When I talk to other creative friends, they often recount stories of learning their craft from a parent, grandparent or other family member from a young age.
Just like learning the guitar or dancing are skills people take with them and often return to throughout their lives, I strongly believe that the seeds we sow and tend to at a young age set the scene for the future.
When giving gifts to young members of my family and to friends’ kids, I’m pedantic about giving presents that foster creativity and ignite imagination. I go out of my way to give gifts that don’t say “you must do this” but encourage both lateral thinking and creativity.
My Mum instilled this creativity in me from the very start. She was always very crafty herself, into counted cross-stitch, making our clothes and creating things. When she was a little older than I am now she used to create gorgeous 3D nameplates for kids using tiles, ribbon etc. She sold them through my pre-school, at local markets and a local craft store and they were very popular. I still have her sample book to this day. We had many, many cake and craft stalls at my little primary school where both the kids and their mums made pretty little things like needlebooks etc to raise money for our school.
One of my prized possessions growing up was my craft box. We each had one, but I think mine got used the most. Nothing fancy, just an old Carnavon bananas box covered in Contact. Mum filled it with magazine clippings, ribbons, pipecleaners, buttons, scrapbooks and all manner of bits and pieces. I’d get special things added to it at birthdays and Christmas and when my grandparents would visit (often with a new “you will need” craft book courtesy of Grandad!). Any tools included in craft kits given as presents were added to the craft box when the project was over. To this day I still have a craft box although it’s spread to a sewing box, bead box, art supplies box, photography box…..
When other kids were dancing and riding horses and learning footy, Mum first organised a man from our church (Derek) to give me my first art lessons, followed by classes at the PCYC then through private art tutors. To this day I still contend that I’m crap at drawing and painting (no reflection on the tutors) but I stuck with art all through high school and managed to get straight A’s.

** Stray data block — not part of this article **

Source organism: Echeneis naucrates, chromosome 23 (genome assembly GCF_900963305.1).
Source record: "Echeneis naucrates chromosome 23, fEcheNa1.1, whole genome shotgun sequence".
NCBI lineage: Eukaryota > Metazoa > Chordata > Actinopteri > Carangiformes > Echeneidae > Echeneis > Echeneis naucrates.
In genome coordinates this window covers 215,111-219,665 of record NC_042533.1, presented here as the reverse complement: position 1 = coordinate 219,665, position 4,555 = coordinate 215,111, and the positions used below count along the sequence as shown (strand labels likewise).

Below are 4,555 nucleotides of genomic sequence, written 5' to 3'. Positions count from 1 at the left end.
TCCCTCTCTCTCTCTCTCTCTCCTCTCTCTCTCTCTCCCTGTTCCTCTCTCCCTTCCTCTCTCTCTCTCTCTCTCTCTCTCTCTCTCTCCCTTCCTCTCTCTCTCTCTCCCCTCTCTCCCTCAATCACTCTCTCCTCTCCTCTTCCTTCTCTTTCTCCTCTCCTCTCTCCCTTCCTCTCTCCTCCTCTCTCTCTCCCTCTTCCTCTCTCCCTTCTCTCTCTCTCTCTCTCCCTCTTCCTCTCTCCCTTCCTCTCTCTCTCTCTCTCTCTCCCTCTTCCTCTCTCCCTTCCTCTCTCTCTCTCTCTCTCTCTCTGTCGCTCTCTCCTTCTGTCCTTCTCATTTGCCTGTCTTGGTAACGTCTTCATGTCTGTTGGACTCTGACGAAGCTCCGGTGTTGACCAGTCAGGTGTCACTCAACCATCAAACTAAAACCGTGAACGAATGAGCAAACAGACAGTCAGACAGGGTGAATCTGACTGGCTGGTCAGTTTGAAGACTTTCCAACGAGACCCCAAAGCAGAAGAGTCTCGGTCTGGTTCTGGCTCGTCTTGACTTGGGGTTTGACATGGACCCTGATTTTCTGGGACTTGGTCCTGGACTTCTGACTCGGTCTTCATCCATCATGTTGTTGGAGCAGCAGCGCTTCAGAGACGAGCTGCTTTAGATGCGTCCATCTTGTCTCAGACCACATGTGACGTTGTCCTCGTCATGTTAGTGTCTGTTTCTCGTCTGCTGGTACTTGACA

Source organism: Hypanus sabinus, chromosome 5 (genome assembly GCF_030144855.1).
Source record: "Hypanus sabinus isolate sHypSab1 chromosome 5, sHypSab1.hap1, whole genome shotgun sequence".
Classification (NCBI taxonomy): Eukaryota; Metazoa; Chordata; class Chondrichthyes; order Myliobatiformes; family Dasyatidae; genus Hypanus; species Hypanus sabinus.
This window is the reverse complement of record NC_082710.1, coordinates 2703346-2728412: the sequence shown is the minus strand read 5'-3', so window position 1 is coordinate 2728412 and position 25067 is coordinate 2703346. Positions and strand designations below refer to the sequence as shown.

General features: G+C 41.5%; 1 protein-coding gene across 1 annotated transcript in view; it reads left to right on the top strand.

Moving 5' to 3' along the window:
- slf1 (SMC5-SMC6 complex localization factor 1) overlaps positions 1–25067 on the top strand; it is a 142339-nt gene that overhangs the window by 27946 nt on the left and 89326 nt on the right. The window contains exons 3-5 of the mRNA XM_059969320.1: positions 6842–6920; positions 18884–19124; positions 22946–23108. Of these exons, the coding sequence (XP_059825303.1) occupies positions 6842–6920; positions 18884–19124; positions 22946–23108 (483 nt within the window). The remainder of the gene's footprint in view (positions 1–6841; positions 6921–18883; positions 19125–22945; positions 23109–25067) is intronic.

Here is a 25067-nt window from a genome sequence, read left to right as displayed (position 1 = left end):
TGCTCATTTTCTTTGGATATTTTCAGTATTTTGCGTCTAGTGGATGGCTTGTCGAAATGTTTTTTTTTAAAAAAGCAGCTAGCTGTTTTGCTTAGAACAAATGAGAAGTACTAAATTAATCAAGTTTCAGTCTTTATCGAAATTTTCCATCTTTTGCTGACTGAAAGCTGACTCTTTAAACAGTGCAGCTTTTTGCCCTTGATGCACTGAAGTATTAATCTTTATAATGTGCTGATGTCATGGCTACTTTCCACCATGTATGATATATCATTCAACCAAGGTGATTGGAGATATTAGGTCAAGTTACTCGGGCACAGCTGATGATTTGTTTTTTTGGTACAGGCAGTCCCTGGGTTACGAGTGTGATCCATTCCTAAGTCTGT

Starting to see a pattern yet? It’s like riding a bike. You might not always be good at it, it might seem a little awkward at times, but it’s always with you.
When I was about 7 there were some independently published magazines available for kids and my Dad set me up with subscriptions. I’ve got no idea how he found them, I can’t recall anyone else at my school reading them but they were great. Each one of them featured art and stories written by kids for kids and offered prizes and competitions for contributing. Jetsetter was one with great stories, I still have some of them clipped out somewhere. They encouraged making friends and I had a few penpals around Australia, much like I do now. Gemma Styles from Ipswich, I still remember you!
Inspired by both of these magazines and the fact that my parent’s small business meant I had access to a computer, photocopier and clipart, I started my own school magazine and club when I was aged 11. I set up a drop box in my classroom to collect pictures, wordsearches etc and I appointed officers to help me out. It was great fun to do and everyone really enjoyed it. The club was called the Kreative Kids Klub. To this day I have absolutely no idea why at a Christian primary school nobody pulled me or my parents aside and said we should change the name to a better acronym…
So that’s the story of my creative journey. What’s yours? What are you doing to foster the seeds of creativity in your own family? I’d love to hear!
To finish, I give you one of my Mum’s favourite pieces of my artwork, in this case a comic about our greedy guts Cat Haven adoptee Gadget. Enjoy!